Knitting content:  Of course there were sheep, including a black one, a.k.a. unfinished sweaters!

Saturday, July 7, 2012

Wish You Were Here*

* I'm having a Pink Floyd moment!

It's been a while since I've had a contest.  It's time for another one, don't you think?

If you read earlier posts on my blog, you know that my domain got taken out from under me somehow.  I still haven't figured that one out yet.  Click here for the most recent blog post about it.  I've had no way of letting people know my new URL.  I've been able to alert some people that I know and some people have stumbled upon my new address.  This brings me to the contest...

CONTEST ENTRY:  If you put a link of my new URL on your blog, or mention my blog with it's new URL, you're entered. Alternately, you can leave the link on a Ravelry bulletin board or anywhere else that is viewable by a number of knitters.  You'll have to send me an email or post a comment so that I can see where the URL is listed. 

THE PRIZE is a nice one:  8 balls of Sirdar Persia Chunky yarn, a beautiful blue / almost teal color, #0398.  I don't see this color listed on the Sirdar website, so perhaps it's been discontinued, not sure.  While you can make whatever you like with your yarn, should you win, I'll include a pattern that will work with this yarn. 

There is enough to make this single-colored cardigan up to a finished size 41.5" / 105cm. However, if you want to make it larger, you could always find a source for the contrasting colored yarn, buy 3 balls, and you'll have enough for a finished size 49.75" / 126 cm.  Of course, you could use a different chunky yarn for the contrasting trim.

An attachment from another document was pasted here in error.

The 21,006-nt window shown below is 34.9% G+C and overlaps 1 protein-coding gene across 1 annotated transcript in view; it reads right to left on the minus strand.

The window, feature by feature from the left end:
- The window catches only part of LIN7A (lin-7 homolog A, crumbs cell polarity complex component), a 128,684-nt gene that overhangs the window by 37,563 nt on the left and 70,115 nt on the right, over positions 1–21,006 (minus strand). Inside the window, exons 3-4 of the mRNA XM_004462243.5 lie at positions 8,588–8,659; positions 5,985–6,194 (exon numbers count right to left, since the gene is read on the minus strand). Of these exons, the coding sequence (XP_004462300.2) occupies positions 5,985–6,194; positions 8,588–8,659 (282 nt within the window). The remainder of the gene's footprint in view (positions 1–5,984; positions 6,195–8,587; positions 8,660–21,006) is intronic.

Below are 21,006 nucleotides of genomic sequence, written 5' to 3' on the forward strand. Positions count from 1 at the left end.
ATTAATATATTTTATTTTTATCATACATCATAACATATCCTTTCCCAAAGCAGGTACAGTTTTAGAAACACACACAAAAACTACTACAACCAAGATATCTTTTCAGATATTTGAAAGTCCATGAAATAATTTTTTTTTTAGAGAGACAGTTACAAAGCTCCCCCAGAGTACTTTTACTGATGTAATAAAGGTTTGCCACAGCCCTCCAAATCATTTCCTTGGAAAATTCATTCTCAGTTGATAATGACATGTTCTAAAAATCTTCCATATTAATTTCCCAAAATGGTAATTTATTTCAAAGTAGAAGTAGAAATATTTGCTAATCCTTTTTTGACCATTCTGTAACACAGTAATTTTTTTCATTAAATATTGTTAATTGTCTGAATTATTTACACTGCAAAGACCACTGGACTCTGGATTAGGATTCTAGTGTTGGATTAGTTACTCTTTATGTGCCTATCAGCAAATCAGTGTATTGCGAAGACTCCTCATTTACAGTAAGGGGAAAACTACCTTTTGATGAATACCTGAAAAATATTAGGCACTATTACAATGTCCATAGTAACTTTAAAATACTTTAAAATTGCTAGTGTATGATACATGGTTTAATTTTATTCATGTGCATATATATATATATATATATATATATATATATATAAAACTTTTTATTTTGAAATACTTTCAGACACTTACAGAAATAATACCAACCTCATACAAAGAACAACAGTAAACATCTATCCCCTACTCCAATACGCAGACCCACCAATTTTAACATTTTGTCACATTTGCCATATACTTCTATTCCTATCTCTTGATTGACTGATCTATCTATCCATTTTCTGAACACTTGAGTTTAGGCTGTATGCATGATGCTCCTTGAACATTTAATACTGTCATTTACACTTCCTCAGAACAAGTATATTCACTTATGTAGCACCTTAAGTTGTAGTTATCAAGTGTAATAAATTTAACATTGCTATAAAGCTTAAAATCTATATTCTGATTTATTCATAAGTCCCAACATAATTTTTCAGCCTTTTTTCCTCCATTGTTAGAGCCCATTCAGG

52% Wool, 42% Acrylic, 6% Nylon
Ball weight: 50g
Yardage:  85m / 93 yds
Needle size:  about a US #9 / 5.5 mm
Gauge:  14 sts x 19 rows = 4 inches / 10 cm on 5.5mm needles

 DEADLINE:  I will be choosing a winner at random from all entries and posting the winner's name on Wednesday, July 25th. 

Thanks for your help in getting the word out and GOOD LUCK!

Thursday, July 5, 2012

Google Rant

When I lived in the US I was able to access Google's American AND Canadian sites, as well as Google from other countries.  Now that I'm in Canada I can't go to  The page automatically switches to

Yesterday was one of those days where I wanted to look at the American site.  A friend told me that I must check out the 4th of July doodle (later he sent me the picture in an email):

However, this is the doodle that I saw, the Hartland Covered Bridge in New Brunswick, which was on the Canadian site:

It's a nice picture but not what I was looking for.  I did a bit of research and learned that if you don't want Google to redirect you, type in the URL -  NCR means "no country redirect".  Now, I might have gone to the US Google site (but I'm not sure), but I still was not able to see the US picture.  I still could only see the Canadian picture.

I find this to be irritating and it feels like censorship.  Why can't I visit the Google site of my choice without being redirected?  It would be nice to have option to go where we want to go.

Wednesday, July 4, 2012

The Fourth of July

If you're celebrating the Fourth of July, what are you doing today?  Me, I've cast on for a new pair of socks.  The yarn is from Regia and part of the World Circus colors.  To me, it doesn't make me think of a circus.  It looks patriotic.

The color is #03754-Dompteur, the German word for Trainer.  I've had the yarn for a couple of months but I bought it specifically for knitting a pair of socks, starting today.